Opinion: Country-of-origin labeling will not increase food safety

US - Contaminated Chinese wheat gluten, recently identified in America's pet food, has spurred calls in Congress for increased food-safety regulations. Yet the Senate already is considering a mandatory country-of-origin labeling law, which will add costs but won't increase safety.
calendar icon 14 May 2007
clock icon 3 minute read

Some think our safety depends on labeling laws that reveal which countries grow every ingredient in foods that shows up on supermarket shelves or restaurant menus, but that is untrue. Country-of-origin labeling confuses protection with protectionism.

The Food and Drug Administration regulates $417 billion in domestic foods and $49 billion in imports. There have been health incidents with both kinds. The mad-cow disease outbreak in 2003 and the spinach E. coli outbreak last year are examples of foreign and home-grown food safety failures.

The new labeling proposal intends to expedite retail labeling of beef, lamb, pork, fish, peanuts and fresh and frozen fruits and vegetables. Two exceptions are processed foods that have been "transformed" or processed upon entering the United States because it is difficult to separate their ingredients, and restaurants and cafeterias for which labeling food would be extremely costly.

Supporters of mandatory labeling invoke disease outbreaks or even terrorist attacks, sparking calls for big-government action. Unfortunately, labeling doesn't actually help food-safety agencies locate the source of contamination, according to the FDA and the Centers for Disease Control and Prevention. Investigating such outbreaks is a complicated and timely effort, with or without labels. If a dangerous product makes it to the shelf, the FDA has already failed.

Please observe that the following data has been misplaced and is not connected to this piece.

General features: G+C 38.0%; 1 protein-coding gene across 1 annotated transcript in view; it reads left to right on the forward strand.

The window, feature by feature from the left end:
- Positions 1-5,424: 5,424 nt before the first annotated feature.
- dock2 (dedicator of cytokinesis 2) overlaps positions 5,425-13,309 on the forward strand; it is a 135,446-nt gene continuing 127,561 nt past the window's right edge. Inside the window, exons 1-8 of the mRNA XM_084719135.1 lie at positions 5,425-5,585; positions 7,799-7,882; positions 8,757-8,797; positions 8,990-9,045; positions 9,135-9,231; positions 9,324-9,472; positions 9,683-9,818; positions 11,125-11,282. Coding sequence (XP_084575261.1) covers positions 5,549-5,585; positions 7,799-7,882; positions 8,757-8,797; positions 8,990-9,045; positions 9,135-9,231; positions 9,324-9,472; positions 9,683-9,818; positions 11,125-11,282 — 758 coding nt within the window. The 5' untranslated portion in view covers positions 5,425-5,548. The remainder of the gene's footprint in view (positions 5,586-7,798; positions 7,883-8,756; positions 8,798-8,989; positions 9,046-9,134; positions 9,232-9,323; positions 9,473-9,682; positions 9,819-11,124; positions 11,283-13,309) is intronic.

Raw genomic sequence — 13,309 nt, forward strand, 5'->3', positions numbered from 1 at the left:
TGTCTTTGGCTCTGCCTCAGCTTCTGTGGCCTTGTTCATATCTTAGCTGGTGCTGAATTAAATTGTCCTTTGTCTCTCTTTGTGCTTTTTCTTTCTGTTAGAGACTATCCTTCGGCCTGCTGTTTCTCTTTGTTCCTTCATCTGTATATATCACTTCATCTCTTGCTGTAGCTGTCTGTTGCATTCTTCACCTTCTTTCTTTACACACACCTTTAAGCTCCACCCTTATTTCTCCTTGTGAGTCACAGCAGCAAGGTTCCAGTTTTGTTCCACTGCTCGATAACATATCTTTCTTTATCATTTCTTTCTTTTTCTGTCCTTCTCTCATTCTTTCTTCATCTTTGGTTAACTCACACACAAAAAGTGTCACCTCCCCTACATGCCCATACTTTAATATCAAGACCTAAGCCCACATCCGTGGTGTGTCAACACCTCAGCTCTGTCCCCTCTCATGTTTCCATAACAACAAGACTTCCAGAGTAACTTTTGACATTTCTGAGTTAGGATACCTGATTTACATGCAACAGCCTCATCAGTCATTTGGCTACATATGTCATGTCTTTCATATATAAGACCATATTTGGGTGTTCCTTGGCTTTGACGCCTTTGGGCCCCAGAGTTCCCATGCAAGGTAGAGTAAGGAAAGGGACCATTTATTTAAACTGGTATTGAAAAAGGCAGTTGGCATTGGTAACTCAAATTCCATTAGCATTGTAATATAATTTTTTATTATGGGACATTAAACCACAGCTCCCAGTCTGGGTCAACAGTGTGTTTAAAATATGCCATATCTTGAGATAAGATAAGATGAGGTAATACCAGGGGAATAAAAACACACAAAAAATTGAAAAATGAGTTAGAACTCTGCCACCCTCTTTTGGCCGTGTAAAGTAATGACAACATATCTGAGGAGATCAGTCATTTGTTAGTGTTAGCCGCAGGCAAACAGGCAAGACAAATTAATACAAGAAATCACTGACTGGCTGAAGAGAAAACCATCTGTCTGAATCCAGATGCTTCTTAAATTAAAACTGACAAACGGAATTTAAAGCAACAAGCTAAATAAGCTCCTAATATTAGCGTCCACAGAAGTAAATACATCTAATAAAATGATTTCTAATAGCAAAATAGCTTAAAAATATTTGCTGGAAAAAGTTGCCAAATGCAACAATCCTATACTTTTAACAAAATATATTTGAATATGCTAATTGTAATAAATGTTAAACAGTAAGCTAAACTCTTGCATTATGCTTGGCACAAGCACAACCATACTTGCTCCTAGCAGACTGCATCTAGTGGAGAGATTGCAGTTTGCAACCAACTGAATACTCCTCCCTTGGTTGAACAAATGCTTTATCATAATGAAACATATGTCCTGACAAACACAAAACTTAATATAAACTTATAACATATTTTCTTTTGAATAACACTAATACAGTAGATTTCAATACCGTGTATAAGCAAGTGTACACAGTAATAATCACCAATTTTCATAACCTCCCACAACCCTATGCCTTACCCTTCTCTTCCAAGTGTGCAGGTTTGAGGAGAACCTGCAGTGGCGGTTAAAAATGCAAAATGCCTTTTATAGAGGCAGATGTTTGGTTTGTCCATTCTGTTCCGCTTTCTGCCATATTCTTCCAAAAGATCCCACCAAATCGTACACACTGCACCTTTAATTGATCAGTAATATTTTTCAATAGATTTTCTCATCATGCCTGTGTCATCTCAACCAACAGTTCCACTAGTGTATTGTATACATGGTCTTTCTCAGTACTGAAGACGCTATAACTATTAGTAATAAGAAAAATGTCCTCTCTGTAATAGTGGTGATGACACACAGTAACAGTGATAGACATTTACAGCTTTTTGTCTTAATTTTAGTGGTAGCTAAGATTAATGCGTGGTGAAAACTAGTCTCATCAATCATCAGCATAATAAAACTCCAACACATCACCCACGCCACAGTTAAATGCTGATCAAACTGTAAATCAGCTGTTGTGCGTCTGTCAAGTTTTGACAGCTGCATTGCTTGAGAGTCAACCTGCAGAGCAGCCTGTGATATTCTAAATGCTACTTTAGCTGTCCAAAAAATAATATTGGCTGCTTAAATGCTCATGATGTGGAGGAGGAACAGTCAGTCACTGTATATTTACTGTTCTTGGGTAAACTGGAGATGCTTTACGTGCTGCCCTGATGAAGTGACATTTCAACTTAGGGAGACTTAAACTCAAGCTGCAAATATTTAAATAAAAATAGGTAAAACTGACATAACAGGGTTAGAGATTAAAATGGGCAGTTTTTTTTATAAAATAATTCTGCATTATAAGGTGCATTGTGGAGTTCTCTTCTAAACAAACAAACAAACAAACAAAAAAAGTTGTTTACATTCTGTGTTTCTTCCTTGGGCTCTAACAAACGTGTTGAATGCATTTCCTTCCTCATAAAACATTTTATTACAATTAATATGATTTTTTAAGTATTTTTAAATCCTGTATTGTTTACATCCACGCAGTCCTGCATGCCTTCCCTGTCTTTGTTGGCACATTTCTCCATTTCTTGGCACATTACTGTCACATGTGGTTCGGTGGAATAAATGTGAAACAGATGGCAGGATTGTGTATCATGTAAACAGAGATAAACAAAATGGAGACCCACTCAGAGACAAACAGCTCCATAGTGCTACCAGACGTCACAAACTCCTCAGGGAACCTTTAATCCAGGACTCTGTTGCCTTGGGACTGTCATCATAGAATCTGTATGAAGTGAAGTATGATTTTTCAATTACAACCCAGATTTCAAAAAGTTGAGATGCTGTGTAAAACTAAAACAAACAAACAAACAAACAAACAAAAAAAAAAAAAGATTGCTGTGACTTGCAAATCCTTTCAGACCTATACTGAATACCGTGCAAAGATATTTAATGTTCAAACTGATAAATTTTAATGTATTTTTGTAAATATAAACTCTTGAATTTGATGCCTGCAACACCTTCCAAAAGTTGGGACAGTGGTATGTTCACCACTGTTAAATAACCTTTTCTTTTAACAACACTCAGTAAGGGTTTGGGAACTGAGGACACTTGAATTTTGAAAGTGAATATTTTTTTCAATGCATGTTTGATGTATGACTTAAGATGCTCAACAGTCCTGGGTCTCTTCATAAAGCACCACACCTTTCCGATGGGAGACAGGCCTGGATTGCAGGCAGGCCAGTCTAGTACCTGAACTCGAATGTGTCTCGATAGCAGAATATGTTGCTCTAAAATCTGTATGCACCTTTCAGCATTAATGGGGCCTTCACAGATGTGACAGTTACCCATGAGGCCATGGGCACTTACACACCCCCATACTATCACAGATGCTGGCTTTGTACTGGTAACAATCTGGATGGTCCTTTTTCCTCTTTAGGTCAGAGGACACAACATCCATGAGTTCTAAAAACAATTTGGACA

Agri-marketing is an innovative business where suppliers change frequently. The Food Marketing Institute estimates that both suppliers and retailers would routinely have to update their labels when the labeling proposal goes into effect. This requires labor, paperwork and higher prices for consumers.

The institute found that when a retailer tested country-of-origin labeling with fruit salad, packages had to be hand-labeled since fruit comes from varying locations. The cost for each store was more than $150,000 a year, averaging $4.8 billion per year for 31,000 retailers.

Source: Azstartnet.com

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